Topic 2: ModellingofNew Metallic-Materials with Life-Time Approach and Creation of European Metallic-Material-Models Library. Significant results in material-modelling have been made/achieved in Europe. However, to fully take advantages of these for the benefit of the industry, these need to be further developed and need to connect the whole life-cycle process (e.g. considering design, manufacturing, environment, and recycling) to meet latest and future industry needs.

Topic 3: Integrated Computational Platform for Life-Metallurgy-Engineering and Product Innovations. An integrated computational platform is needed to: support Europe in metal-product innovations; enable much more efficient "Materials by Design" and moving towards "Material-industry as a service"; significantly shorten the material development cycle; and effectively monitoring and predicting metals' life-time performance, etc. It would need to integrate different models, material-databases, computational techniques and software-tools, to address all material-processing steps, life-time performance prediction for both existing and emerging materials.

Topic 4: European Network of Excellence for Enabling Tools for Metallurgy. A European Network of Excellence (NOE) in metallurgical enabling-tools could be a vehicle to drive and facilitate such integration effectively and to act as a executing body to address many cross-cutting issues, e.g. a European Platform (virtual institute) of Metal Physics to work closely with metallurgically based industries to identify fundamental mechanisms of deformation and failure through a combination of characterization, mechanical testing and simulations based on physical models. This platform would also provide education and training in metal physics for engineers and metal physicists in industry.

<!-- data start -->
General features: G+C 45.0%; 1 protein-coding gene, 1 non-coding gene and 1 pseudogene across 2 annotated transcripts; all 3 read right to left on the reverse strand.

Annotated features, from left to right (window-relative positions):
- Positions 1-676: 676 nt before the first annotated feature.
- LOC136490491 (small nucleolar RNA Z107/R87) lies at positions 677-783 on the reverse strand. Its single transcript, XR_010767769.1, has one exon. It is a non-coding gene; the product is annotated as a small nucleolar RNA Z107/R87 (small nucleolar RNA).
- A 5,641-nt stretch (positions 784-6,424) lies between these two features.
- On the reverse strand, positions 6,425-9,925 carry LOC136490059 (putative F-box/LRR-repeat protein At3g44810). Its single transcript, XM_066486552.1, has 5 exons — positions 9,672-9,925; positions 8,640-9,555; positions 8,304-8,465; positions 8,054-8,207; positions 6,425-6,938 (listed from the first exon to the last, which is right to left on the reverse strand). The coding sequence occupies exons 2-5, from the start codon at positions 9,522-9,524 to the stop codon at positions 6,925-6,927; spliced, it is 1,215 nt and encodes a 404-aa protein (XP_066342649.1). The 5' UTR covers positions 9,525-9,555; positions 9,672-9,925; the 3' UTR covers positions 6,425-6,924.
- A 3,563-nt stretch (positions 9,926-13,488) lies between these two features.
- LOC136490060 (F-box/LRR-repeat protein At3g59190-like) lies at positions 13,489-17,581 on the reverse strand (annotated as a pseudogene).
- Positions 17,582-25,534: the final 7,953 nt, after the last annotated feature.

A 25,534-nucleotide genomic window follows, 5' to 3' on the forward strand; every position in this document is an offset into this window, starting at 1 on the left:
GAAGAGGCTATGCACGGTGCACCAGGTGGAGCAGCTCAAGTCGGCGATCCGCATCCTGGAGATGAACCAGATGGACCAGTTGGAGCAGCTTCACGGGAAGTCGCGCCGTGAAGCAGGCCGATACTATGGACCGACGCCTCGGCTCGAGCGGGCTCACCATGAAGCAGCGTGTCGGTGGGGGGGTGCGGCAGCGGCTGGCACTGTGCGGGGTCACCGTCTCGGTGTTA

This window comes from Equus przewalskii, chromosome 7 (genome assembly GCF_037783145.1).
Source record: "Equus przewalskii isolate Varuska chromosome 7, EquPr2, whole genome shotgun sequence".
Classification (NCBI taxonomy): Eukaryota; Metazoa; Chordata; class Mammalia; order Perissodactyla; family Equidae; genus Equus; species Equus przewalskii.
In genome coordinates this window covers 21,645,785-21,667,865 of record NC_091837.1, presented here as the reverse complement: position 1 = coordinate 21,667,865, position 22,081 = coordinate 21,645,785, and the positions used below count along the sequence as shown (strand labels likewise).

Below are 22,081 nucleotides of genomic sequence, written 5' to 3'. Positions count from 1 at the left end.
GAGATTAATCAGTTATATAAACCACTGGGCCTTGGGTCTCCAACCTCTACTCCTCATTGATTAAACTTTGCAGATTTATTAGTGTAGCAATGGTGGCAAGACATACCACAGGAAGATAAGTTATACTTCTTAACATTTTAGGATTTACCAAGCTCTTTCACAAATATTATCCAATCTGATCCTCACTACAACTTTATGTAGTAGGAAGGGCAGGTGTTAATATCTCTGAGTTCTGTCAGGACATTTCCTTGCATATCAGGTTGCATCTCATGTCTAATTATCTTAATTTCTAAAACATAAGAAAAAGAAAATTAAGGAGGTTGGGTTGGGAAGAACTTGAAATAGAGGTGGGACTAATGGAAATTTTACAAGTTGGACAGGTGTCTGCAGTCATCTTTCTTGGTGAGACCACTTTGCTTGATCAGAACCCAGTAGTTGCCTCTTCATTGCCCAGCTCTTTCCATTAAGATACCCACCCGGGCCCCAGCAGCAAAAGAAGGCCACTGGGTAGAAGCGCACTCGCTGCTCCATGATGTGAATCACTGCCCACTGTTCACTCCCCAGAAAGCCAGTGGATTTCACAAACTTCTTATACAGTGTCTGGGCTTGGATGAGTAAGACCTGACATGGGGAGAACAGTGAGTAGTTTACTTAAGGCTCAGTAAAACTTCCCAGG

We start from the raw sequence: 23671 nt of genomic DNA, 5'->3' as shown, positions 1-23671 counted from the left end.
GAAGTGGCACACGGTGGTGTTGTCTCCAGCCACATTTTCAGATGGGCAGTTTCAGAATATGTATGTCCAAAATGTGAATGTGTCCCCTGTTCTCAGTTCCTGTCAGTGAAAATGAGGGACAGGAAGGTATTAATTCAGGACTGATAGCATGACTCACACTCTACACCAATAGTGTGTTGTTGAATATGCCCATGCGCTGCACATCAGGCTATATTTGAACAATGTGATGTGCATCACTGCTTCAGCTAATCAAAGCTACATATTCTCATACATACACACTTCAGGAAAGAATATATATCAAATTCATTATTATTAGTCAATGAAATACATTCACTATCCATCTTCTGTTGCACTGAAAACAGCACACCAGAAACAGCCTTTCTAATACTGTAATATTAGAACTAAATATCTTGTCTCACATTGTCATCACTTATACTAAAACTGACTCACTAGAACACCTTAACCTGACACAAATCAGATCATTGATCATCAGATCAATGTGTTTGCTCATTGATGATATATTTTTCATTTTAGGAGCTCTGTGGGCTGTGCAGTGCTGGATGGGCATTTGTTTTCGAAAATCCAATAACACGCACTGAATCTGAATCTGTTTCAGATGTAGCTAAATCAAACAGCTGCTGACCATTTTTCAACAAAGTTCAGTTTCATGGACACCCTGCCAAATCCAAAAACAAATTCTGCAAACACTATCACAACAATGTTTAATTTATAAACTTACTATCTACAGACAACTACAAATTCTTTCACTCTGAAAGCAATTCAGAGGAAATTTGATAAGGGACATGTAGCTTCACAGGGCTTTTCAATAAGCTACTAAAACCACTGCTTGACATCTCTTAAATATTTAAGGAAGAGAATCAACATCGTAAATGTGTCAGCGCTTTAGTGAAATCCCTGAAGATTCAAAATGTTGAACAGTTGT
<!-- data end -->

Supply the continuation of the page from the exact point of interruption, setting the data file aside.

Topic 5 – Identify common fundamental deformation and failure processes across a range of industrial sectors, including nuclear power, aerospace, automotive and metal production, and formulating theoretical and computational strategies to model them. Examples include fatigue crack initiation, slip transmission at interfaces, hydrogen embrittlement, micro-structural evolution under irradiation and concomitant changes to the ductile to brittle transition, and plastic deformation under shock loading.

Link-up “champion” topics to Horizon 2020

Factories of the future, (FoF), PPP

Resource-efficient Processing Industry, (SPIRE), PPP

Energy-efficient Buildings, (EeB), PPP (CON2, )

Green Vehicles, (EGVI) PPP

Fuel Cells and Hydrogen, (FCH) JTI

Aeronautics and Air Transport, (Clean Sky) JTI

Nanoelectronics, (ENIAC) JTI

Active and healthy ageing, EIP

Sustainable Agriculture, EIP

Smart cities and communities, EIP

Raw materials, EIP

Water, EIP

[1]‘Metallurgy Europe – A Renaissance Programme for 2012-2022’, Science Position Paper of the Materials Science and Engineering Expert Committee (MatSEEC) of the European Science Foundation, 2011